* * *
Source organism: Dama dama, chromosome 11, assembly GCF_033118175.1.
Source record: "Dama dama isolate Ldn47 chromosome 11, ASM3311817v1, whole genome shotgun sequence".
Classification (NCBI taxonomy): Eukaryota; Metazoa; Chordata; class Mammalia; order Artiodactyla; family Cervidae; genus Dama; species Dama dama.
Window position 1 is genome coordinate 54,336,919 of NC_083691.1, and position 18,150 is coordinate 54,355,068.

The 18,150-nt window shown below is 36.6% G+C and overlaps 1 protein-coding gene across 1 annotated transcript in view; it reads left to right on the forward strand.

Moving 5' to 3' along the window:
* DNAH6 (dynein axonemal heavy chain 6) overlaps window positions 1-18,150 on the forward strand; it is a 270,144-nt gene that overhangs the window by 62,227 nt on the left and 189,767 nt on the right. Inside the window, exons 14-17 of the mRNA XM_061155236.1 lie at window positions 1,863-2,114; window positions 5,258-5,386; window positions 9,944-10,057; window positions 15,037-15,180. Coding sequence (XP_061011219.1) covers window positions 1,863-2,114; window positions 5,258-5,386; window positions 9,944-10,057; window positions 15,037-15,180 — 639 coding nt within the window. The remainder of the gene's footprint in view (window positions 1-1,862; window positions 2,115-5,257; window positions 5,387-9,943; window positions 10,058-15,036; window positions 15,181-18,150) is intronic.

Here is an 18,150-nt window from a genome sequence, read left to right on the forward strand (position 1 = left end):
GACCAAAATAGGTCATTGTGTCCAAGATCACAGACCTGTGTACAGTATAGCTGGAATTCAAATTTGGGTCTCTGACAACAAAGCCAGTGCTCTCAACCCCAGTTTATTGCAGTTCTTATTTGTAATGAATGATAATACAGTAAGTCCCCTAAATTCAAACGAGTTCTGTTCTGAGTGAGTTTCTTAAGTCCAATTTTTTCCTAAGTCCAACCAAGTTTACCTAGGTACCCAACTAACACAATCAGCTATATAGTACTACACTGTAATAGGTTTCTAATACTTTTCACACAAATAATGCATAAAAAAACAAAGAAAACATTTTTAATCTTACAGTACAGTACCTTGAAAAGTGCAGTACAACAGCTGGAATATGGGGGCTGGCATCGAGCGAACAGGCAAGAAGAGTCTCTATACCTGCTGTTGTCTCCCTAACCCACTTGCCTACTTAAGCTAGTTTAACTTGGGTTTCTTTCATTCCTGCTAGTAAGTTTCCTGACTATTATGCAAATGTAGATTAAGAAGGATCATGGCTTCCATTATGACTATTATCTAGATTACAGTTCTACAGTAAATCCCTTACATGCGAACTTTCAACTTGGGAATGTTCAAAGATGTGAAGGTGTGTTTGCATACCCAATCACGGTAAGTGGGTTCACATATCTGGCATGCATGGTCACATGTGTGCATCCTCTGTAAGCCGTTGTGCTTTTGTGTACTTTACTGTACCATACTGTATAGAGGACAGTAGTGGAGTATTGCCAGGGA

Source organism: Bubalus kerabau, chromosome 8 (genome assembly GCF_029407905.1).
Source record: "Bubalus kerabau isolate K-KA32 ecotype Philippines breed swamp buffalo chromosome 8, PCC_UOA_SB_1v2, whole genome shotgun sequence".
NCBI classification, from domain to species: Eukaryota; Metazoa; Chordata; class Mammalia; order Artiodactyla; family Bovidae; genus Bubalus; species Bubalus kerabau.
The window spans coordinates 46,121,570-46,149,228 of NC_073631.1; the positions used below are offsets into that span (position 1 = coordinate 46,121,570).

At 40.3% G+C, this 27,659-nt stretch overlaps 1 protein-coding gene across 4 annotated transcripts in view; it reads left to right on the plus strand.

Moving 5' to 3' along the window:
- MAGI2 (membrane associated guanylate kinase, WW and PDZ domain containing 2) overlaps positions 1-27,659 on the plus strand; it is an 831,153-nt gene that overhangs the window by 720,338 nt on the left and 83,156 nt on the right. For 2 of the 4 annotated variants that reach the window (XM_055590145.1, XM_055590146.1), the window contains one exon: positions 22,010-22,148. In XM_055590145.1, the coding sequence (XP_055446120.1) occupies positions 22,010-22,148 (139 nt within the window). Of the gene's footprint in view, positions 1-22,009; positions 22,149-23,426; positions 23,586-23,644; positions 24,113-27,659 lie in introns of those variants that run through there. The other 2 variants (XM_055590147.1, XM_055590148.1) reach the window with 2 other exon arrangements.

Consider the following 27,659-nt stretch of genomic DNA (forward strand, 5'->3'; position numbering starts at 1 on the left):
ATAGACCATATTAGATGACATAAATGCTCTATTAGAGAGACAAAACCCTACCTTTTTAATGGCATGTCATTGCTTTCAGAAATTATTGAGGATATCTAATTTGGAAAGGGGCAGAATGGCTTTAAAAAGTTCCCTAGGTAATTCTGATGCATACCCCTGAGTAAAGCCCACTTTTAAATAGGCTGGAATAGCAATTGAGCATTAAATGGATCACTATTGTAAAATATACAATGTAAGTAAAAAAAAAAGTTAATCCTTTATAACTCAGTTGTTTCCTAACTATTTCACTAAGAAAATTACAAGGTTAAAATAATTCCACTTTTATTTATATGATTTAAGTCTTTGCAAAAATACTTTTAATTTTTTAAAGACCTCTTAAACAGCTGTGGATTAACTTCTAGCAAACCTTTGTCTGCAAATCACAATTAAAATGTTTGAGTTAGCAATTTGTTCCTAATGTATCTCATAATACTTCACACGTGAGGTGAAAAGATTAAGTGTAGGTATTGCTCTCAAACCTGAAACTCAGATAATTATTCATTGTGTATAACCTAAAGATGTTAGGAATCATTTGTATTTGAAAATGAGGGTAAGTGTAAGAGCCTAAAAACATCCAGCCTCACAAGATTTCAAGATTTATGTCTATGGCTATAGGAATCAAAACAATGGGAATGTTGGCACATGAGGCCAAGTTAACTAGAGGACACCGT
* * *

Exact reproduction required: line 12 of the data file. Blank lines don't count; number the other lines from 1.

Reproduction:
NCBI classification, from domain to species: Eukaryota; Metazoa; Chordata; class Mammalia; order Artiodactyla; family Bovidae; genus Bubalus; species Bubalus kerabau.